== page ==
and clear, Yellen says rate path will be well signaled
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[December 17, 2015]
By Ann Saphir
SAN FRANCISCO (Reuters) - The unanimous
backing Federal Reserve Chair Janet Yellen got for the Fed's first rate
hike since the financial crisis let her deliver a clear message: Don't
expect further rate hikes for a while, and when we are ready, we'll tell
Yellen's confident and measured performance - she even managed a
joke about the Fed's forecasting record - came as she ended the
"extraordinary" measures that revived the U.S. economy from the
worst recession since the 1930s.
Clear communication has not been a strong suit at the U.S. central
bank in recent months, with top Fed officials talking at cross
purposes and sending mixed signals about when the benchmark interest
rate should rise. But when it mattered the 69-year old economist
guided markets to a soft landing and convinced skeptical rate
setters to back the consensus.
Indeed, before the Fed's last meeting, an overwhelming majority of
Wall Street firms told the Fed that its communications were
ineffective or nearly so, according to the New York Fed's most
Stocks even managed a rally on the Fed decision as Yellen corralled
doubters like Fed governors Lael Brainard and Daniel Tarullo, as
well as the dovish chief of the Chicago Fed, Charles Evans, to sign
on to the decision to raise short-term interest rates.
Even projections for future rate hikes have coalesced, with nearly
all Fed officials agreeing within a quarter of a percentage point on
where the benchmark rate should be by the end of next year. In
September views were much more widely dispersed.
"Definitely a communications coup," said Scott Anderson, chief
economist for Bank of the West in San Francisco.
Market responses were relatively muted, with futures on short-term
interest rates dropping just enough to suggest traders now believe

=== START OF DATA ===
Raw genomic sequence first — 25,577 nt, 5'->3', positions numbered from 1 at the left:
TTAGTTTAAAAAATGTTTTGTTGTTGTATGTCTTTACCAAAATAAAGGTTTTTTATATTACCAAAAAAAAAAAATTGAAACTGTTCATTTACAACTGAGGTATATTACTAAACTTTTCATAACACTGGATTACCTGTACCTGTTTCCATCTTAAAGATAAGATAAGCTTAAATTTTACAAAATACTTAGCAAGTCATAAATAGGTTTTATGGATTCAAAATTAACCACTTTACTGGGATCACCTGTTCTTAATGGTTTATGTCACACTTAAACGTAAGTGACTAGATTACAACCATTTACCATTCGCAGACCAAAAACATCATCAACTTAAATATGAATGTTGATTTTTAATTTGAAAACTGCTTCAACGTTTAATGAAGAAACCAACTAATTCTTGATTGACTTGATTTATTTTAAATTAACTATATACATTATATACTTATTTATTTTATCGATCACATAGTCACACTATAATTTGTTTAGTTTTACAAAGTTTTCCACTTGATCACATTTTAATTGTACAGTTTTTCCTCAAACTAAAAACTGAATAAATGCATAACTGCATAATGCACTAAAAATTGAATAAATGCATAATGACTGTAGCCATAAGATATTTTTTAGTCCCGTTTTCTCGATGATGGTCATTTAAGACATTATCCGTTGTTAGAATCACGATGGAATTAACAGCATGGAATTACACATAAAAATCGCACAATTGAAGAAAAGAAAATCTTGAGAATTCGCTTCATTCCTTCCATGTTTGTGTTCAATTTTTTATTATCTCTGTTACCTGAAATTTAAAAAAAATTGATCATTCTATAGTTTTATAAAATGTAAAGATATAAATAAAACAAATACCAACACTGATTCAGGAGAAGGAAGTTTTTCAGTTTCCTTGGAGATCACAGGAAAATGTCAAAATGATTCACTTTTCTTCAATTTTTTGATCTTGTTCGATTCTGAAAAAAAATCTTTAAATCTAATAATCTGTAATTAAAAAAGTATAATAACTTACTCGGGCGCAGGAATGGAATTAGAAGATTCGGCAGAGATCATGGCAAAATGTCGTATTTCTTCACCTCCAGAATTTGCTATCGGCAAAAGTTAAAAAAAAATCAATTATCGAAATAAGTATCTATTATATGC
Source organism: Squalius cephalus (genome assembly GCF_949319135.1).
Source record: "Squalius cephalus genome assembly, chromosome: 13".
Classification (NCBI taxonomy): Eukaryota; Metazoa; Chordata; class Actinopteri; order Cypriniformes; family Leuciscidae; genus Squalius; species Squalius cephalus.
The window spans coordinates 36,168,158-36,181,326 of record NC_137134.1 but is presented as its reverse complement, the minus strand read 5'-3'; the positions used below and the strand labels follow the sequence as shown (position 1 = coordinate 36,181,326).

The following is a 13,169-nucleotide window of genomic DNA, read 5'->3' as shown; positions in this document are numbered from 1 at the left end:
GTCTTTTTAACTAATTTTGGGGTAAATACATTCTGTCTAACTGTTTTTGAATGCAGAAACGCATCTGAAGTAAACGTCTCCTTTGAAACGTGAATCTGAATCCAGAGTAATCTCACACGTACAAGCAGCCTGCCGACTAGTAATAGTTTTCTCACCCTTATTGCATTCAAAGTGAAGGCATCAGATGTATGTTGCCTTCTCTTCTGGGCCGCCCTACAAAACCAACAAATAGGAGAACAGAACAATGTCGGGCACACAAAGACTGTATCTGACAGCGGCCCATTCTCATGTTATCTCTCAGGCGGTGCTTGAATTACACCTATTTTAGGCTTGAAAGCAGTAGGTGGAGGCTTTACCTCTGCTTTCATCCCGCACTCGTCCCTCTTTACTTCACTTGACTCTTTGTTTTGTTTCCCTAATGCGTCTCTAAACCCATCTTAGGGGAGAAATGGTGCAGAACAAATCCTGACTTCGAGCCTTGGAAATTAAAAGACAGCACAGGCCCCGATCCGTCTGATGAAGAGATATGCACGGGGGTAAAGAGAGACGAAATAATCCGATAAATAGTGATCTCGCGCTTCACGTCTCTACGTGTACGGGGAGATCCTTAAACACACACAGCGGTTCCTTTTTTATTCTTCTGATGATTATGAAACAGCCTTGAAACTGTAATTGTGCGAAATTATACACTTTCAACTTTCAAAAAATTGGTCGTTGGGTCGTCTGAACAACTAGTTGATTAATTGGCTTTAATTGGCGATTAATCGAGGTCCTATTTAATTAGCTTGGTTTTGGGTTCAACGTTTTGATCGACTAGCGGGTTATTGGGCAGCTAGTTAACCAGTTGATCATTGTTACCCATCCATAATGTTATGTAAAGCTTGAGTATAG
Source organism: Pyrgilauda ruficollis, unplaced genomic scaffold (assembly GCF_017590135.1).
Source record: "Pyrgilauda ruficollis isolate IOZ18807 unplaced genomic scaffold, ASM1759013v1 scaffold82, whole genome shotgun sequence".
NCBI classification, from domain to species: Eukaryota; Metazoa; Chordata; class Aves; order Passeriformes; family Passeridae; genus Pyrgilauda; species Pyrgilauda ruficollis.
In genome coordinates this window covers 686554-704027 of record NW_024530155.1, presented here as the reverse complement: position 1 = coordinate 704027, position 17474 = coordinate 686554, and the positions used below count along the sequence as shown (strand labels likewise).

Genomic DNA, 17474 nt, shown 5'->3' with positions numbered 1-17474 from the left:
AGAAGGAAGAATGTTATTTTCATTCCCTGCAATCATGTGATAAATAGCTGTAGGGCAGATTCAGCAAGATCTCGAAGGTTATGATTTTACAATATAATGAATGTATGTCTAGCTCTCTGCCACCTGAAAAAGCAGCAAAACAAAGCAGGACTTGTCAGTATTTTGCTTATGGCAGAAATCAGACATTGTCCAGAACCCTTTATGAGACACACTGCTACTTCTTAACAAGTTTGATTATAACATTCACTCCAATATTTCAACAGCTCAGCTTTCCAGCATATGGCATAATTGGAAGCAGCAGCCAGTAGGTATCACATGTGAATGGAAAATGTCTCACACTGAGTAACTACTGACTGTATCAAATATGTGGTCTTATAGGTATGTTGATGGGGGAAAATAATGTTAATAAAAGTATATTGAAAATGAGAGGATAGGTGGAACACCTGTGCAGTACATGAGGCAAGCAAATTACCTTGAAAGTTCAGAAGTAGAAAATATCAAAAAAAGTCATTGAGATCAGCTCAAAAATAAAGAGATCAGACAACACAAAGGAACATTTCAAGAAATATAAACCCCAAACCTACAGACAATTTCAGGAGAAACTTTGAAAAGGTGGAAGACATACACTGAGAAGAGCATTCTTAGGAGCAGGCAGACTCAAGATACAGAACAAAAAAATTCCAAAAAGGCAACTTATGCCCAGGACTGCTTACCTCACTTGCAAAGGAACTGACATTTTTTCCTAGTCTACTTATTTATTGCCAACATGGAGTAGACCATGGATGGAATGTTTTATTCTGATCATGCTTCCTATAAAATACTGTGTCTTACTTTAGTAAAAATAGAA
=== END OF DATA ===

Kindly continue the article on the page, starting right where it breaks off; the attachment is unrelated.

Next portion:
the next rate hike will occur in April, rather than in June as had
THE IMPORTANCE OF "GRADUAL"
During an hour-long news conference following the Fed's two-day
policy meeting, Yellen appeared relaxed, smiling when asked if she
worried the Fed had raised rates too early. She left no doubt that
the most important new word in the Fed's post-meeting statement was
And though she did not define exactly what gradual rate hikes meant,
she did point to the "nearly 1.5 percent" median Fed forecast for
the short-term rate next year.
And, she said, it does not mean "evenly timed, equally sized
interest rate changes," but should be slow enough so the Fed can
gauge the effect on financial conditions and spending.
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She again said that markets and officials would be well prepared for
the next move.
"We've made a commitment to emerging market policymakers that we
would do our best to communicate as clearly as we could about our
policy intentions to avoid spillovers that might result from abrupt
or unanticipated policy moves," she said.
Yellen and the Fed came under fire earlier this year for sending
mixed messages to markets, culminating in September when Yellen
caught much of Wall Street by surprise by holding rates steady and
warning on global growth prospects.
Traders then pushed expectations for a first rate hike well into
2016, forcing the Fed in October to tip its hand that a rate hike
could take place in December.
Even with the well-telegraphed liftoff from zero rates behind her,
Yellen faces a communications minefield ahead, in part because the
unanimity around the historic rate rise may not hold once
normalization gets further underway, but also because the economic
data may not come in as expected.
"The rhetoric from the Fed statement remains accommodative, but its
data dependant guidance will continue to bring uncertainty and
volatility in 2016," said Alfonso Esparza, senior currency
strategist at Oanda in Toronto.
(Reporting by Ann Saphir; Additional reporting by Gertrude Chavez;
Editing by Leslie Adler)
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